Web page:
What this graphic shows taking the first route as an example is that about €550 per passenger journey is needed to cover what we might classify as the running and maintenance costs.I like its simplicity, and I don’t think anyone would be prepared such a fare. Using such figures, the rail company or the State has to decide if it can subvent to that amount on an on-going basis. The latter to routes seem to be more workable in terms of a combination of increased fares, cost cuts and/or subvention.
I can remember my time working in a manufacturing company as a financial controller and later a systems manager like it was yesterday. One of the great experiences I had was working with and configuring SAP.
One thing it changed in the company was the Accounts Payable (AP) process. My company at that time was quite good at ensuring only genuine suppliers were created. But that’s been newly 15 years ago now and I know the AP processes have become even more automated.
So this article in the Journal of Accountancy really interested me. It seems proper AP controls evade some companies still, but when managed well add to the bottom line. Have a read of the full article
According to a report on Fortune, the US Army accounts certainly do not eek of military efficiency. The report notes “the Army made $2.8 trillion in wrongful adjustments to accounting entries in one quarter alone in 2015, and $6.5 trillion for the year”. That’s trillion, with 12 zeros, yes!
The military is of course the biggest spender of government funds in the US. The budget for 2017 is nearly $600 billion (that’s 9 zeros), but the errors noted above seem to have been accumulating over time. The Fortune article notes:
- The Army lost or didn’t keep required data, and much of the data it had was inaccurate
- there has been no way to know how the Defense Department – far and away the biggest chunk of Congress’ annual budget – spends the public’s money
- DoD and Army managers could not rely on the data in their accounting systems when making management and resource decisions
- the Army lacked receipts and invoices to support those numbers or simply made them up.
If this were any normal business, I would have to say it seems to be lacking in minimal and even simple accounting and management controls. But there again, one can imagine how difficult it may be to “control” spending in war zones, or even trace assets or expenses. I can’t imagine an auditor for example going to Iraq or Syria to verify a tank or similar asset has actually been lost
Okay, the title is a cliche…but in business size (or scale) can mean a lot. Take aircraft for example. An article in the Irish Times reveals how smaller planes like the Boeing 737 Max and the Airbus 320neo are now more fuel efficient and capable of crossing the Atlantic. These smaller planes are not only more fuel efficient, but have less crew and other lower running costs. They can thus offer lower fares than the same or similar flights on larger and more expensive aircraft. According to the article, many airlines from the more western parts of Europe are purchasing such aircraft, with an eye to serving smaller US airports, which are also cheaper to land at.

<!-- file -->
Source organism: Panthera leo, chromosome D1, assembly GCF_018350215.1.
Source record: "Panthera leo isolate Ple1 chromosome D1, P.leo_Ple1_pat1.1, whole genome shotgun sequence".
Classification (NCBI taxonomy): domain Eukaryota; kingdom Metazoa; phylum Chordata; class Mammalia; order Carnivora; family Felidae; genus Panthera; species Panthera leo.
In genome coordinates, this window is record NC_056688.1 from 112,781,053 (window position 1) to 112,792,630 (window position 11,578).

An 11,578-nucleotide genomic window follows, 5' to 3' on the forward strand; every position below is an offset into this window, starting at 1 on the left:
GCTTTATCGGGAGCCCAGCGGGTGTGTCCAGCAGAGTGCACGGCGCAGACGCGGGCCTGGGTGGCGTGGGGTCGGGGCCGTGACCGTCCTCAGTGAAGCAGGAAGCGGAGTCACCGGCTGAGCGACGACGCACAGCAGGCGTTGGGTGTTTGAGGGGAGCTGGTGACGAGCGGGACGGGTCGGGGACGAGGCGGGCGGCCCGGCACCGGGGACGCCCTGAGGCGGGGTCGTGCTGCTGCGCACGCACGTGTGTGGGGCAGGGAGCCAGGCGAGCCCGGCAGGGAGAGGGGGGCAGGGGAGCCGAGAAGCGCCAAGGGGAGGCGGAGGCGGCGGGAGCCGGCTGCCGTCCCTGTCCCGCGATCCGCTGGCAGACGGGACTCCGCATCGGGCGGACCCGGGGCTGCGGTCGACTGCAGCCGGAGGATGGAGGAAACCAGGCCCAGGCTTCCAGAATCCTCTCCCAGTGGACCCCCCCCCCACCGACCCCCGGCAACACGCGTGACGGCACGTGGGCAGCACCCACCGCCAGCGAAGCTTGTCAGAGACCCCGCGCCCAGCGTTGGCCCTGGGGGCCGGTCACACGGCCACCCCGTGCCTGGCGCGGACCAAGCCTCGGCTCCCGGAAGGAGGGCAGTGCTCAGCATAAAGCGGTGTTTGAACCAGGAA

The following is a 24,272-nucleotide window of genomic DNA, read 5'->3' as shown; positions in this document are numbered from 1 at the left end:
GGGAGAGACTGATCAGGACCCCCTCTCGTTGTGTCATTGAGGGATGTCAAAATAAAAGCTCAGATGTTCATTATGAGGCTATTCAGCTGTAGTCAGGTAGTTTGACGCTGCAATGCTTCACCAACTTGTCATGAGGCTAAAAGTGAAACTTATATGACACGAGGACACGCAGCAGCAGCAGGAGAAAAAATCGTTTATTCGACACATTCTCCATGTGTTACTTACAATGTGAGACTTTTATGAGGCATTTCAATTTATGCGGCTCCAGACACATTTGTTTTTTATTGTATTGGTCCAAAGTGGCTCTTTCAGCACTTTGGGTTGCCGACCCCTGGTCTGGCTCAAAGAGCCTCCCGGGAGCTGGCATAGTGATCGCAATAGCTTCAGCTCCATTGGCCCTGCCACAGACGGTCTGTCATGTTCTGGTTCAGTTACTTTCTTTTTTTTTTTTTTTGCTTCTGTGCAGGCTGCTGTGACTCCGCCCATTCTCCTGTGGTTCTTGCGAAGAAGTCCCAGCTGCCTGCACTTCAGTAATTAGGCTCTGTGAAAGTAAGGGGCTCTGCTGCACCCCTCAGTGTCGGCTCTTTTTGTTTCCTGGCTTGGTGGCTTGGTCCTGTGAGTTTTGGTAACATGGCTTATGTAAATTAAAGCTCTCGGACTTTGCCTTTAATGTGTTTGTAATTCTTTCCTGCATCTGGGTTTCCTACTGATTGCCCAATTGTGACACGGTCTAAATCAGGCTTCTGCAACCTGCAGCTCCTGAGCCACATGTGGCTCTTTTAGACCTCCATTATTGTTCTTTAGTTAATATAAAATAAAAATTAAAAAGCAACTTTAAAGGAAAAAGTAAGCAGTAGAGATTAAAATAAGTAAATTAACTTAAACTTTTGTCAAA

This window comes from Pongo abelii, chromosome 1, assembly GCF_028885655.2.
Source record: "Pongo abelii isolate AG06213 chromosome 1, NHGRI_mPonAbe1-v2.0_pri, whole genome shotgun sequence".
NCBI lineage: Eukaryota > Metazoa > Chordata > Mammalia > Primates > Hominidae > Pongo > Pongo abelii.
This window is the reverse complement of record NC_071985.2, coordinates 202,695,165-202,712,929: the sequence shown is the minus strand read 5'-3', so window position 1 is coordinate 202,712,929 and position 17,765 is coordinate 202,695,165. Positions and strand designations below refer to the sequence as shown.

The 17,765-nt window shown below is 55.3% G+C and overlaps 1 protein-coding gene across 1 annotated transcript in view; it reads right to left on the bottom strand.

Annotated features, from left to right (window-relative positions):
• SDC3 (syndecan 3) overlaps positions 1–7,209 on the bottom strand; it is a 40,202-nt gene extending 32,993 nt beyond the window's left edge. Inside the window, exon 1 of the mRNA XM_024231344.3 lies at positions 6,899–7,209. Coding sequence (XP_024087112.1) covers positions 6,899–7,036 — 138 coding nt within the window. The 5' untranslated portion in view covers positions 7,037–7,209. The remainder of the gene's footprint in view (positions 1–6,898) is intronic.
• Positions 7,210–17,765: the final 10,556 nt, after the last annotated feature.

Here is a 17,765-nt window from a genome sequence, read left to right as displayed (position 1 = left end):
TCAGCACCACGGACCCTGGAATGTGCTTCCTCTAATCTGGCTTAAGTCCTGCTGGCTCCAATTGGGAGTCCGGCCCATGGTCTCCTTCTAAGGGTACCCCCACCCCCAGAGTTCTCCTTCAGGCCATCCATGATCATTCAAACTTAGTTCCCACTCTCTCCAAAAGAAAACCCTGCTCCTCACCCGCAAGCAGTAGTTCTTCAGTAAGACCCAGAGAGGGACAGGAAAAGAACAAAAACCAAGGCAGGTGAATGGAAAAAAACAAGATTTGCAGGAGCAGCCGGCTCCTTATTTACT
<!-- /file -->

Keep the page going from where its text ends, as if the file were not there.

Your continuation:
So, even with these smaller aircraft, it seems airlines will be able to offer cost efficient routes, for both passengers and their bottom line.
Probably my favourite (spectator) sport is motor cycle road-racing. There aren’t too many places it still happens – doing 180mph on public roads is not for everyone – but thankfully it still happens here in Ireland, the Isle of Man (IOM) and a few other places.
The IOM TT is probably the pinnacle of road-racing – it’s two weeks of fund each June. imagine my delight when I read an article featuring news on the 2016 TT and creative accounting! The article notes the number of TT visitors for 2016 to be similar to 2015 – based on data from the IOM government. The article also suggested a revenue of £738 per visitor for the economy, based on this same data. In the comments beneath the article, the fun starts.
One comment notes:
“This year’s TT races in June brought a £4.1 million benefit to the island’s exchequer, according to government figures just released.” OK, so that is the claimed revenue, now let’s see the total costs. And by total, I mean the total cost to the island not just the cost of TT preparations. How much for a fatality or serious injury involving medevac? How much for the road closures and effects on businesses as well as the public? These are real costs and the list goes on.
I note the total expenditure of £738 pp is not broken down into for example travel costs and monies spent on island. Therefore that figure is meaningless If the figures of £31.3M, £22.5M and £4.1M are based on the £738pp they are also meaningless. Creative accounting it is for sure. In addition, if the government can come up with a figure for the benefit to the island they must be in possession of all costs, such as DOI, medical, policing, helicopters etc. So why do they never produce such figures?
These two sharp commentators highlight many things -the subjective major of accounting, where costs and revenues are attributed, and what are the relevant costs, for example. I’ll be using this example in my teaching at some future point.